- Extract the grubia32.efi file from within the package: /./boot/efi/EFI/fedora/grubia32.efi and rename it bootia32.efi

- Copy the bootia32.efi file to the /EFI/BOOT directory on your Live USB (you have to create this directory).

- Also copy the Live USB's /boot/grub/loopback.cfg file to /EFI/BOOT, and rename it "grub.cfg".
- Edit the /EFI/BOOT/grub.cfg file like below, changing each "linux" and "initrd" label to "linuxefi" and "initrdefi":

 

Change this:

 

     menuentry "Try Ubuntu MATE without installing" {
     linux /casper/vmlinuz file=/cdrom/preseed/ubuntu-mate.seed boot=casper iso-scan/filename=${iso_path} quiet splash --
     initrd /casper/initrd.lz

 

To this:

 

      menuentry "Try Ubuntu MATE without installing" {
     linuxefi /casper/vmlinuz file=/cdrom/preseed/ubuntu-mate.seed boot=casper iso-scan/filename=${iso_path} quiet splash --
     initrdefi /casper/initrd.lz

 

The USB should now boot on the Stream and give you the option to run Ubuntu or install it.

 

AdamW also mentioned that it has been proposed that Fedora 27 include support for 32-bit UEFI's so it would be interesting to try that on the Stream when it comes out.

 

==================================================

 

UPDATE - 24 June 2017 - Audio is working and the 4.12 kernel supports Wifi now

 

Audio for both the built-in speaker and headphones is working on the Stream tablet, support was added with the 4.10 kernel (or possibly earlier). I installed Ubuntu Mate 17.04 32-bit using the original instructions below (a working internet connection is still required for the bootloader to install). The firmware for the audio then has to be installed, I downloaded the zip file from: https://github.com/plbossart/UCM and used this command to copy it and then rebooted:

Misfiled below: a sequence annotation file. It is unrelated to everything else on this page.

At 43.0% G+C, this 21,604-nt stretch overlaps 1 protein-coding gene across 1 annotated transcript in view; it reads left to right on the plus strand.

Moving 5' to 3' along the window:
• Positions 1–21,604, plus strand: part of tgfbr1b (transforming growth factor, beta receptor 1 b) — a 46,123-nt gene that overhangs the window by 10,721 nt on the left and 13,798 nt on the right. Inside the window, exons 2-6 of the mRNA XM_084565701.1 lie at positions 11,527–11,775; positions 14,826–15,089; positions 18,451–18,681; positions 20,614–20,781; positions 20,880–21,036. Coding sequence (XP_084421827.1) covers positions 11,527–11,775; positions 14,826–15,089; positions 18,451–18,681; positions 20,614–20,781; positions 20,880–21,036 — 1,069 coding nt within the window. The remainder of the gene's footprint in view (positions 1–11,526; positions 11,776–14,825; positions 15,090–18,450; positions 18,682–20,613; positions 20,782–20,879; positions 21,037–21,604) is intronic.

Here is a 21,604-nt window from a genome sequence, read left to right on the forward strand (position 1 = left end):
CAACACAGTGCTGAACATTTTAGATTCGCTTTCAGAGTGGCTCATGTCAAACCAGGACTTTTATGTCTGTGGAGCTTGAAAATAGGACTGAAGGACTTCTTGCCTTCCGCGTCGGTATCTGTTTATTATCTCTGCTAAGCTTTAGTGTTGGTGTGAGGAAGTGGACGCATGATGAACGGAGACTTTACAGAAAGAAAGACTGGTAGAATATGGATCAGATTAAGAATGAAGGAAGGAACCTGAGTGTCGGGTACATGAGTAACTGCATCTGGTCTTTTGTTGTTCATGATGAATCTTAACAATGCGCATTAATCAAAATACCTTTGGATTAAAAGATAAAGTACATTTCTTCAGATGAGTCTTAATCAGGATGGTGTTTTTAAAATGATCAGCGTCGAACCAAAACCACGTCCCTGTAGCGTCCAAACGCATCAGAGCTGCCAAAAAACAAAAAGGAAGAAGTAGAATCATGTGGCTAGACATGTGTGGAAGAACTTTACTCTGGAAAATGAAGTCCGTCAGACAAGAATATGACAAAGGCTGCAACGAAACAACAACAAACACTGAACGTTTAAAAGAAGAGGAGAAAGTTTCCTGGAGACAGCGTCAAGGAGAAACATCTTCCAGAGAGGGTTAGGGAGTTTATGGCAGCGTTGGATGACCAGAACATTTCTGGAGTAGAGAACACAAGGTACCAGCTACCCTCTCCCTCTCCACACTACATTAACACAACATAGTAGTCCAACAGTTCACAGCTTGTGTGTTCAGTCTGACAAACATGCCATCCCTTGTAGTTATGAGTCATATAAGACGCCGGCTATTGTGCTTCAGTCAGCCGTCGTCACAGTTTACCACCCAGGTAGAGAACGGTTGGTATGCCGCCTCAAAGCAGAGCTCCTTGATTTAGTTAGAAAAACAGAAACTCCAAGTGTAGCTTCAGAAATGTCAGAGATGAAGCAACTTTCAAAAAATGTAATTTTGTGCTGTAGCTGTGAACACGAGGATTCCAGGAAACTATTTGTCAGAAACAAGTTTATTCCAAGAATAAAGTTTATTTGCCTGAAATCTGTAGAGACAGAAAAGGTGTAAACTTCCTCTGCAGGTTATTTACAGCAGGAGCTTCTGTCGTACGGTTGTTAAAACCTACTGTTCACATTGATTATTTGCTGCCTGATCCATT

sudo cp -r UCM-master/bytcr-rt5640 /usr/share/alsa/ucm

 

RTL8723BS Wifi support is included as of the 4.12 kernel, these instructions can be followed to upgrade the kernel: http://linuxg.net/install-kernel-4-12-on-ubuntu/ The Wifi firmware also has to be installed with these commands:

git clone https://github.com/hadess/rtl8723bs.git
cd rtl8723bs-master
sudo su

mkdir -p /lib/firmware/rtlwifi/

cp -n rtl8723bs_nic.bin /lib/firmware/rtlwifi/rtl8723bs_nic.bin

cp -n rtl8723bs_wowlan.bin /lib/firmware/rtlwifi/rtl8723bs_wowlan.bin

 

==================================================

 

UPDATE - 24 October 2016 - New Ubuntu Bay Trail project site

 There is a new Ubuntu on Bay Trail and Cherry Trail project by Linuxium where ISO files of Ubuntu 16.04 and 16.10 64-bit are available with the 32-bit bootloader and Wifi driver already included.  HDMI Audio and Bluetooth drivers are also included although they did not fix the audio and bluetooth on my Stream 7.  The Ubuntu MATE 16.04 ISO hung while installing but 16.10 MATE worked well. The Stream's built-in RTL8723BS Wifi is recognized so there is no need to attach an external USB network adapter during the installation which is a big plus. 

 

These ISO's are the 64-bit versions of Ubuntu which are not ideal for the Stream's limited 1 GB of RAM, it seemed to run okay but did use more memory.  With no other applications running, System Monitor in 64-bit 16.10 showed 509 MB of 918 MB utilized. 32-bit 16.10 displayed 430 MB utilized of 925 MB.  Applications may also use more memory under 64-bit I suspect.